In First Things, Amy L. Wax reviews Robert Putnam’s most recent book, which examines the widening opportunity gap between the poor and the rest of America. She’s not buying Putnam’s explanation that it’s all about the economy. Excerpt:

In stressing the monetary and material roots of working-class collapse, Putnam relies chiefly on the observation that real earnings for male high school graduates and dropouts have stagnated or declined since the 1970s, with secure factory jobs dwindling. Yet he ignores significant fluctuations during the past fifty years, and fails to explain why social cohesion, and especially family structure, has deteriorated relentlessly despite significant economic ups and downs. Putnam himself states that the thirty-year drop in real earnings for male high school graduates has been only 11 percent without explaining how this alone can account for the accelerating pathologies that he recounts.

And although Putnam admits that life for the working class, and even the poor, used to be dramatically different, he has remarkably little to say about why parents in straitened circumstances were once far more effective in establishing orderly homes, socializing their children, and equipping them to exploit chances for self-improvement or, at least, to achieve a decent, satisfying life. And he devotes no attention to the significant number of less skilled Americans—including many recent immigrants—who effectively resist the social problems that bedevil others at the bottom of the economic ladder.

In fact, Putnam’s own anecdotes belie his tilt toward the economic roots of working-class distress, highlighting the dynamic, two-way relationship between material hardship and life choices. Joe, one of his working-class protagonists, is steadily employed at a decent job managing a pizza franchise. Yet he chronically overspends his earnings and forms tempestuous, unstable liaisons that produce children he can scarcely afford. Indeed, virtually all of ­Putnam’s working-class subjects seem to specialize in a familiar litany of self-­defeating behaviors. Short-lived broken relationships, random spawning and abandonment of children, squandered educational opportunities, repetitive law­breaking, and drug abuse are staples of their existence. Male incarceration is commonplace. Parenting is often harsh while also indifferent, erratic, and neglectful.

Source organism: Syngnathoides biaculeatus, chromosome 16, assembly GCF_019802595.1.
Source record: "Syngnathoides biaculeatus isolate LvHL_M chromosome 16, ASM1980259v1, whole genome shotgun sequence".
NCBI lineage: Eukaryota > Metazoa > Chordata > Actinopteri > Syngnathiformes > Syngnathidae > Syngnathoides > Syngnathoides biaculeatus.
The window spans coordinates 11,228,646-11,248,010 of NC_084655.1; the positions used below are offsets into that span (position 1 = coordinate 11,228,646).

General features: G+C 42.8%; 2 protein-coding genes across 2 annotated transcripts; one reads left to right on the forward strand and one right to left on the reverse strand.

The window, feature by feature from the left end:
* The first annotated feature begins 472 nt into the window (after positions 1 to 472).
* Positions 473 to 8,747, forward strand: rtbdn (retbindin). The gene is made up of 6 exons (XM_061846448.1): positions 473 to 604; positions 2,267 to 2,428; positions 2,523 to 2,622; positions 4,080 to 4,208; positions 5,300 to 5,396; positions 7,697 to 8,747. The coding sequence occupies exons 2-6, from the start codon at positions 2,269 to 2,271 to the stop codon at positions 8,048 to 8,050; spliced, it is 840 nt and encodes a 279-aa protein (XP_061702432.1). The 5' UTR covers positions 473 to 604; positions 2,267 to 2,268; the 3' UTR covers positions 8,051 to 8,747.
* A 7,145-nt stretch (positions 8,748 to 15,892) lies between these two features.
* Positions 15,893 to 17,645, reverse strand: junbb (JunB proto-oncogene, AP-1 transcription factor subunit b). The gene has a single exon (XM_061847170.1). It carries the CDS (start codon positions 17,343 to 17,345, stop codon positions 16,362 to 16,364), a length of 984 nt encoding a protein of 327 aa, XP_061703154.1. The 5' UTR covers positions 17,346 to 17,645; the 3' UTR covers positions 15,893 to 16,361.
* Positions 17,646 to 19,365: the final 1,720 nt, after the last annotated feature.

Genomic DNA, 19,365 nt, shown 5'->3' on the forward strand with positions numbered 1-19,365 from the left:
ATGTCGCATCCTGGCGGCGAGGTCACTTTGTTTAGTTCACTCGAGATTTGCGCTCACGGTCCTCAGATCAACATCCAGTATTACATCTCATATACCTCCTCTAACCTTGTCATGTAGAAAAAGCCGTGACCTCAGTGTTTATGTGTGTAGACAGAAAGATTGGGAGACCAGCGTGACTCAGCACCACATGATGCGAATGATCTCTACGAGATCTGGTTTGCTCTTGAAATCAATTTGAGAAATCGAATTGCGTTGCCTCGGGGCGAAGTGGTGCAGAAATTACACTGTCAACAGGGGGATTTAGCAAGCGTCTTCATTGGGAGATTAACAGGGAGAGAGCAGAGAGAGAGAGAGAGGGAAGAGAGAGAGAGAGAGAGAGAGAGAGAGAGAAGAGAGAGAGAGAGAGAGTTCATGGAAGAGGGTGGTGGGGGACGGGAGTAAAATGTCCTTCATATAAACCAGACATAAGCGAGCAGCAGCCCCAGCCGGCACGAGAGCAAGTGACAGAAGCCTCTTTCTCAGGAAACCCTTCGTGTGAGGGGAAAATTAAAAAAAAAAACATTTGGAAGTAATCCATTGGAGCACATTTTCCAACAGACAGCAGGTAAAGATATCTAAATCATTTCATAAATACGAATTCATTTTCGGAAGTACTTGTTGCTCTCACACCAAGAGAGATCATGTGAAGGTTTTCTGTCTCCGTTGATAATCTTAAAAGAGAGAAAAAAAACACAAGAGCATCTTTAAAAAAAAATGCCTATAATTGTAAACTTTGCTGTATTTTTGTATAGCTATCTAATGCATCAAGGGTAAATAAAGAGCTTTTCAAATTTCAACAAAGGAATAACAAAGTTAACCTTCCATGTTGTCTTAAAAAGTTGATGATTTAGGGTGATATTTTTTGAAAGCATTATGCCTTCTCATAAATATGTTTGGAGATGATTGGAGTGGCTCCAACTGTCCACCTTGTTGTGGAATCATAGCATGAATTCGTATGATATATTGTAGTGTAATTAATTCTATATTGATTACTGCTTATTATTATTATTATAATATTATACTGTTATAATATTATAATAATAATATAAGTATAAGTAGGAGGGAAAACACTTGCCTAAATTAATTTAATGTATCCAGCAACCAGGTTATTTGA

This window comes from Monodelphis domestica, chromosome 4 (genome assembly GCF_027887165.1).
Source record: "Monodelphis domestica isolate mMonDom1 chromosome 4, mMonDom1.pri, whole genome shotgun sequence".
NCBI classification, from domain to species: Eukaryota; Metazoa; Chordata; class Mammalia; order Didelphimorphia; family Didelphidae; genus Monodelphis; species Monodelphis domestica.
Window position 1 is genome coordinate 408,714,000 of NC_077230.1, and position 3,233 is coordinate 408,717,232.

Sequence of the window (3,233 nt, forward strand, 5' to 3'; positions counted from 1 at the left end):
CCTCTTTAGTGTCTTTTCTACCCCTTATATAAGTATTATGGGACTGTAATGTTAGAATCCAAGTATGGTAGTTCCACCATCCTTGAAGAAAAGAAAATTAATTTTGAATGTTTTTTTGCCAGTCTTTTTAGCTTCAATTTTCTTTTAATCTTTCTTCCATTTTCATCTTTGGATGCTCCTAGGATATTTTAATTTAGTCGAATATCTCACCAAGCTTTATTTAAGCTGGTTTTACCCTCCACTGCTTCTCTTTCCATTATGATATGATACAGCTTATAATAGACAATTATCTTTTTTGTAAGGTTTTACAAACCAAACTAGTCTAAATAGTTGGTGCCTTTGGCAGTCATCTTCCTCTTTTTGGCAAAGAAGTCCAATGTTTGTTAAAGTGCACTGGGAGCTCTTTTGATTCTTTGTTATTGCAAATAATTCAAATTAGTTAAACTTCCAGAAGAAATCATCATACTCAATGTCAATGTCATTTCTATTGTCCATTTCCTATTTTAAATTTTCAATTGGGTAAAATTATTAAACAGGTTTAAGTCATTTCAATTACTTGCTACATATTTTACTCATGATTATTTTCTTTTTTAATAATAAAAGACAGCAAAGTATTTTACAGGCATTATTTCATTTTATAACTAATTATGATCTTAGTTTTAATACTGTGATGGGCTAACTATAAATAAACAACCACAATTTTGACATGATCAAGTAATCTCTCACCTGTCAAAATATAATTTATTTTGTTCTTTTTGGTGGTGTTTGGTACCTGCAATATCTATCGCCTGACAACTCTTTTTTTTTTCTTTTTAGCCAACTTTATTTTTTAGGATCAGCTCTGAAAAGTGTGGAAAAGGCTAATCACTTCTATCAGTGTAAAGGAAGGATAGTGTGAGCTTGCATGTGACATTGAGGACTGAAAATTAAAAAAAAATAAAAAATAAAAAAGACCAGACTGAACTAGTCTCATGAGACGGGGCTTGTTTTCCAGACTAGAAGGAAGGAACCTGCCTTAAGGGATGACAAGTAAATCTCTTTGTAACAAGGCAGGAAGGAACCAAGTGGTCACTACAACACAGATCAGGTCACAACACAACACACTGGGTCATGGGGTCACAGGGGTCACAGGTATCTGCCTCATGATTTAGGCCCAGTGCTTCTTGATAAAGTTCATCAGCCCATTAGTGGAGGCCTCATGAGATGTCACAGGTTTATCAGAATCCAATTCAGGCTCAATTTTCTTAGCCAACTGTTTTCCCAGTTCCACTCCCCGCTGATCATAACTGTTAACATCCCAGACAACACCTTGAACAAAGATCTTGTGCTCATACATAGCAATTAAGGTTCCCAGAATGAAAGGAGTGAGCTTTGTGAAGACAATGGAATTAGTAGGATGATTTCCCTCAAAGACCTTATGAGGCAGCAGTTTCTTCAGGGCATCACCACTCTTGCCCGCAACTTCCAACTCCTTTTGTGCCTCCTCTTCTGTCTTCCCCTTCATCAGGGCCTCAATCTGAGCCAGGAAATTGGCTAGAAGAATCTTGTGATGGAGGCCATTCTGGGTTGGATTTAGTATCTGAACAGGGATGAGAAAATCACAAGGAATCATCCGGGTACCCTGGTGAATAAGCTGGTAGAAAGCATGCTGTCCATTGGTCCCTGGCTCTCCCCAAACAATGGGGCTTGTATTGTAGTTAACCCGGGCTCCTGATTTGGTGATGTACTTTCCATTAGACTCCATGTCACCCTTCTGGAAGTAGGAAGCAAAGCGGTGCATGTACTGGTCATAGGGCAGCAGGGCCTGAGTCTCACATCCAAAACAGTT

In short, the picture Putnam paints is too often that of people who repeatedly pass up the chance to steady or improve their own lives. The sociologist Isabel Sawhill, whom Putnam cites, has observed that a few simple choices—the so-called “success sequence”—can minimize poverty even for people with modest education and skills. The prescription is to graduate from high school, work steadily at any job available, get married before having children, and avoid crime. These basic prudential steps are within the reach of virtually everyone, regardless of means and background, and most people used to accept them as indispensable way stations to responsible adulthood. Yet these steps are no longer followed by most people without a college degree. Laying this at the feet of economic causes requires adopting a peculiar brand of causal materialism that now dominates the social sciences.

Note that Wax is not saying that the economy has nothing to do with it. She’s saying that the explanation is not only materialistic, that free will, family structure, and values have a lot to do with it too. She concludes by saying that Putnam has nothing to offer to help those who are going to be in the working class, period. Read the whole thing.

(Sorry I’m not more engaged in commentary today. I’m at Union University in Tennessee, and between classes and talks.)

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